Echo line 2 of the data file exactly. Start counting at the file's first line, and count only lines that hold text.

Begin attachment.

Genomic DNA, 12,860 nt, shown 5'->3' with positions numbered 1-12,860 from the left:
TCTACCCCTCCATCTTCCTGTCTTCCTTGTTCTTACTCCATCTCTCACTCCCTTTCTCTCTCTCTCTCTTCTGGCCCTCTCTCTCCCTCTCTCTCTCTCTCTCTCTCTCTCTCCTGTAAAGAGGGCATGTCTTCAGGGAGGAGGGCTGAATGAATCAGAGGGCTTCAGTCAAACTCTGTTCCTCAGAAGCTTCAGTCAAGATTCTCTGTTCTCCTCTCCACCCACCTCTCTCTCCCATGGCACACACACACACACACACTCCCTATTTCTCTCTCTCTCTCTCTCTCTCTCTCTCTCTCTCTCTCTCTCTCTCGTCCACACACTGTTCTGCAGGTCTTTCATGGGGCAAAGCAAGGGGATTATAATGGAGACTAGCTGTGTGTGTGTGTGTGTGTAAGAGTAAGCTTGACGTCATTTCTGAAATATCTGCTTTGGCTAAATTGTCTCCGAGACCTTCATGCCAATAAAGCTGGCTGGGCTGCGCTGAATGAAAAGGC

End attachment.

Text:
TCTACCCCTCCATCTTCCTGTCTTCCTTGTTCTTACTCCATCTCTCACTCCCTTTCTCTCTCTCTCTCTTCTGGCCCTCTCTCTCCCTCTCTCTCTCTCTCTCTCTCTCTCTCCTGTAAAGAGGGCATGTCTTCAGGGAGGAGGGCTGAATGAATCAGAGGGCTTCAGTCAAACTCTGTTCCTCAGAAGCTTCAGTCAAGATTCTCTGTTCTCCTCTCCACCCACCTCTCTCTCCCATGGCACACACACACACACACACTCCCTATTTCTCTCTCTCTCTCTCTCTCTCTCTCTCTCTCTCTCTCTCTCTCTCGTCCACACACTGTTCTGCAGGTCTTTCATGGGGCAAAGCAAGGGGATTATAATGGAGACTAGCTGTGTGTGTGTGTGTGTGTAAGAGTAAGCTTGACGTCATTTCTGAAATATCTGCTTTGGCTAAATTGTCTCCGAGACCTTCATGCCAATAAAGCTGGCTGGGCTGCGCTGAATGAAAAGGC